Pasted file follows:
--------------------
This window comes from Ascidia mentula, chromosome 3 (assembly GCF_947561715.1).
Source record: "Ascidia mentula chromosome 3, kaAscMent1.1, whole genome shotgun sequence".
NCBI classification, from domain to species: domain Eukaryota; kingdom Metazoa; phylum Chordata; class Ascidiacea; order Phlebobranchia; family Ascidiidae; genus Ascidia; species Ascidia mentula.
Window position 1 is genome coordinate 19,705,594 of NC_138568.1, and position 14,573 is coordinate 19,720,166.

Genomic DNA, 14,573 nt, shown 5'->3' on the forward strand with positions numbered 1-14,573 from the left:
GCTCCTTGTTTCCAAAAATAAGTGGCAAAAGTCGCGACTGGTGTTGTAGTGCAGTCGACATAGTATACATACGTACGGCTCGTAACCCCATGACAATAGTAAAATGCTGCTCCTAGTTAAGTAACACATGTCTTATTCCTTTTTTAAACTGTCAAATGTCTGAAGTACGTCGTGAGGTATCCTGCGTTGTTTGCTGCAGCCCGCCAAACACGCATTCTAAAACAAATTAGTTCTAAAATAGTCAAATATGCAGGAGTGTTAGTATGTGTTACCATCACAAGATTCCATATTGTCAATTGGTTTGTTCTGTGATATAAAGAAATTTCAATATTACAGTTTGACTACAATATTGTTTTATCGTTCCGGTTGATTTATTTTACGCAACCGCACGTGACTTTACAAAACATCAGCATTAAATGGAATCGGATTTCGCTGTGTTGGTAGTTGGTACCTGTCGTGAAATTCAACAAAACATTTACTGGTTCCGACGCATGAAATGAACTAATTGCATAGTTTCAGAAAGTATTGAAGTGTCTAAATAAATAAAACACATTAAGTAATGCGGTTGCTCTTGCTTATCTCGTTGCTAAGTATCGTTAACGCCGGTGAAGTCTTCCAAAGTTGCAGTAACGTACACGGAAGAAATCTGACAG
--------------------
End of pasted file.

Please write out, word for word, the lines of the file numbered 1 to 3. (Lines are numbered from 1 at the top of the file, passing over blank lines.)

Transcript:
This window comes from Ascidia mentula, chromosome 3 (assembly GCF_947561715.1).
Source record: "Ascidia mentula chromosome 3, kaAscMent1.1, whole genome shotgun sequence".
NCBI classification, from domain to species: domain Eukaryota; kingdom Metazoa; phylum Chordata; class Ascidiacea; order Phlebobranchia; family Ascidiidae; genus Ascidia; species Ascidia mentula.